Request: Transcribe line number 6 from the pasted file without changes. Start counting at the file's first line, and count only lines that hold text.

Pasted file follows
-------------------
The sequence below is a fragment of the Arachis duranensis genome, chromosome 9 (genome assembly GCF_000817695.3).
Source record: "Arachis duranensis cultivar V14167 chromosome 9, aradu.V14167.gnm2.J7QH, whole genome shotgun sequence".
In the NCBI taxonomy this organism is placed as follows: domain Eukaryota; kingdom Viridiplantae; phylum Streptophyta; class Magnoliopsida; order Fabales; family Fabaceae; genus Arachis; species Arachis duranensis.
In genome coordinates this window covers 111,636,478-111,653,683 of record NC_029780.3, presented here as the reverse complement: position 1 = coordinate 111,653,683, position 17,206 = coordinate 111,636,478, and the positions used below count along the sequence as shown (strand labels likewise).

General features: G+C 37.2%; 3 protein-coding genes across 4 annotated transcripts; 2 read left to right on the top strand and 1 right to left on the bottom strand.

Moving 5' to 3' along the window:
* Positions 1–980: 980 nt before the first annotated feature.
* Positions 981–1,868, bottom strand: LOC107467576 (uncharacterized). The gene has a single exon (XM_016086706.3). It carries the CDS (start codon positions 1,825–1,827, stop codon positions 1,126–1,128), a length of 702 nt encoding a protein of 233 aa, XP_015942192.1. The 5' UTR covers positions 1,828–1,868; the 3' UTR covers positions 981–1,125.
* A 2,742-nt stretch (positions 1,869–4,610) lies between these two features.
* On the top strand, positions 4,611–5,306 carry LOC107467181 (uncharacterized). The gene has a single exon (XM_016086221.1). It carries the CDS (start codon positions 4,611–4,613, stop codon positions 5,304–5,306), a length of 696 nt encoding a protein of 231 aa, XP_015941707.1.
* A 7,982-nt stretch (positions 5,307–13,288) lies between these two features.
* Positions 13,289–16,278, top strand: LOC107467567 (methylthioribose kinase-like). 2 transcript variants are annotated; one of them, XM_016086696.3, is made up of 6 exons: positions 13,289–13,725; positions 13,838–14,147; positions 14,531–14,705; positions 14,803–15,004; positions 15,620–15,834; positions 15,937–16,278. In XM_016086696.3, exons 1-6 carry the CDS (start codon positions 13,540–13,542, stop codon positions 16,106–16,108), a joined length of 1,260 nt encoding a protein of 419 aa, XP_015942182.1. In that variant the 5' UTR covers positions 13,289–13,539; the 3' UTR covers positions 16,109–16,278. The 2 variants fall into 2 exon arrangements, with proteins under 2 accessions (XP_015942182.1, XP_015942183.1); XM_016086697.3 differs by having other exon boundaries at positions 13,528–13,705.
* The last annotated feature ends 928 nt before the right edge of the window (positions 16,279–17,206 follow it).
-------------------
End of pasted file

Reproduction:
Moving 5' to 3' along the window: